It is a law of nature that when you spray insect repellent in a room that has an overhead fan switched on, your eyes will burn in agony every four to six seconds for a period of minutes, depending on the velocity of the fan. Despite the fact that I am aware of this law I transgress it with alarming frequency. I’ve never claimed to be the sharpest knife in the drawer.
I’ve been irritable for the past few days. It probably has to do with the fact that I’ve been in solid tourist territory ever since arriving in Kerala. I’m fed up with the merchants trying to get you into their shops. ‘Yes. Come in. Looking my shop. Very good price.’ What I don’t understand is that Indians are supposedly some of the most savvy salespeople in the world and yet they can’t figure out that Europeans hate the hard sell. As soon as I’m approached by an over-eager merchant I want to run away, even if I might have been interested in buying something in the first place. I sympathize with their need to make money, and I guess the culture is geared more toward service – – they would be horrified if you actually wanted something and they weren’t at your side to give it you — but the ironic thing is that I don’t see them doing it to other Indians, and I don’t see it in non-tourist towns.
My irritability is also caused in part by the fact that I’ll turn 34 in a week. 34 is no longer early-thirties; it’s solidly in the mid-thirties spinster camp, headed for a life of drinking wine by myself at home and eventually being eaten by my pack of dogs when I die. I don’t want to be in my mid-thirties and be single and unemployed. Some of my friends have said that they’re jealous of my freedom, but the grass is always greener on the other side. Having sowed a lot of wild oats in 34 years, I would give it up easily to be happily married and certain of a career path. But then again I wouldn’t give it up for a mediocre relationship and a job that sucked the life out of me, so I count my blessings: a functioning brain, some charm, a generally positive outlook on life, lots of good friends and a supportive family, and a sense that my tendency to be a late-bloomer means that the best is still to come.
Today I’m reading Freya Stark’s Dust In the Lion’s Paw, an account of her doings in the Middle East during World War II. As far as I can make out she was an impressive woman — a product of upper-class Edwardian England, so a bit of a snob and a name-dropper — but highly intelligent and accomplished and more to the point a very engaging writer. She spoke a number of languages, among them Arabic, and as she had traveled all over the Middle East she seemed a natural to work in the British propaganda office wining and dining foreign officials (in an effort to make them well-disposed toward the Allies).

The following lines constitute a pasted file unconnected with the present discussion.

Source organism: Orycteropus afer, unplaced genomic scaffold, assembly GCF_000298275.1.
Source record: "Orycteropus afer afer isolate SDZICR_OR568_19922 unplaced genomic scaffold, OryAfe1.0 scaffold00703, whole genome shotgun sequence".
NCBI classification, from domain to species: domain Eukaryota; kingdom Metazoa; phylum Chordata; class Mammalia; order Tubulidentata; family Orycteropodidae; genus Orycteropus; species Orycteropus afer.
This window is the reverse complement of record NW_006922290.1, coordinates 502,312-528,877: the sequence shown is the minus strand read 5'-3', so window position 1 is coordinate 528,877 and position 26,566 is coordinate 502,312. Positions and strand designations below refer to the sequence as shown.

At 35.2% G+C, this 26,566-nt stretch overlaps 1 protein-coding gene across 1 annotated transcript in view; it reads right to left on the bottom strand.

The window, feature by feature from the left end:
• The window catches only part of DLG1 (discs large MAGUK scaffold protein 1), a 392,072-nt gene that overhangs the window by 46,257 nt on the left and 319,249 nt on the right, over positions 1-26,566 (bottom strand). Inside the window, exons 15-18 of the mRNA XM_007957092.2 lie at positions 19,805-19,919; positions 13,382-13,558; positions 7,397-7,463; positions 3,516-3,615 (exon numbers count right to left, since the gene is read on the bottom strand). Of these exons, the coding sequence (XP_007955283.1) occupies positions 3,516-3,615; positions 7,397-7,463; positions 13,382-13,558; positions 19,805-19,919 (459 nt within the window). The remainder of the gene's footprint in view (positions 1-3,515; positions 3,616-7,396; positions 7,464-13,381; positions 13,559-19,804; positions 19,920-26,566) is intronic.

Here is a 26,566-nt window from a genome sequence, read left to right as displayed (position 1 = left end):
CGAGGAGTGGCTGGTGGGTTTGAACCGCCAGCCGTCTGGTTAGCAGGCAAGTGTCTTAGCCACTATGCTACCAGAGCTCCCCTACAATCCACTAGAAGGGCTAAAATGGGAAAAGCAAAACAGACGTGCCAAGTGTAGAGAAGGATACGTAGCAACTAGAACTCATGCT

She wrote of her efforts:
“…political laws are combated in a lukewarm way merely because most people – and Anglo-Saxons in particular – are unwilling to admit that thoughts can matter; and as these clothe themselves in language it follows that the importance of words is underestimated too… The nature of words is that none of them express a meaning exactly and when we speak or translate in a foreign country a far greater divergence is brought in than we think: for in our language, being aware of the shortcomings of words, we supply a thousand lights and shadows to correct them… The best we can do is to inspire a limited number of people not with our words but with the ideas behind them, and cause these to grow as if it were all over again from the beginning in their own way, in whatever the climate of their transplanting may be.”
“Since we were not trying to convince our enemies, but were intent on encouraging our friends, we avoided any repetition of the enemy’s arguments (which gives them an advertisement free gratis and for nothing and which every publication I read during the war seemed to being by doing). We built up our own story, on the fundamental assumption that there is not room for more than one idea at a time in the average head. What the other side says matters scarcely at all if one’s own message is sufficiently interesting.”
These words struck a loud chord for me. I’ve never been all that competetive with other people (except with a weapon in my hand, but that’s long behind me) so any situation where I’ve had to strive to overcome others has appeared not worth the energy. I’m more interested in whether what I’m doing is worthwhile to me, disappointed only when it’s clear that I haven’t met my own expectations. This has not stood me particularly well in the world of big-firm architecture, where you have to fight to have your ideas heard or spend your life toiling under someone else’s vision; when the men (and it is overwhelmingly men) start shouting away in the conference room about whether the diagram is simple enough, I start to yawn.
So I guess the next task is for me to figure out a way of being independent, of telling my own story from the outset and seeing whether anyone wants to buy it, rather than attempting to force myself up a ladder that I really don’t care about. I have ideas, but I’m not ready to share them yet.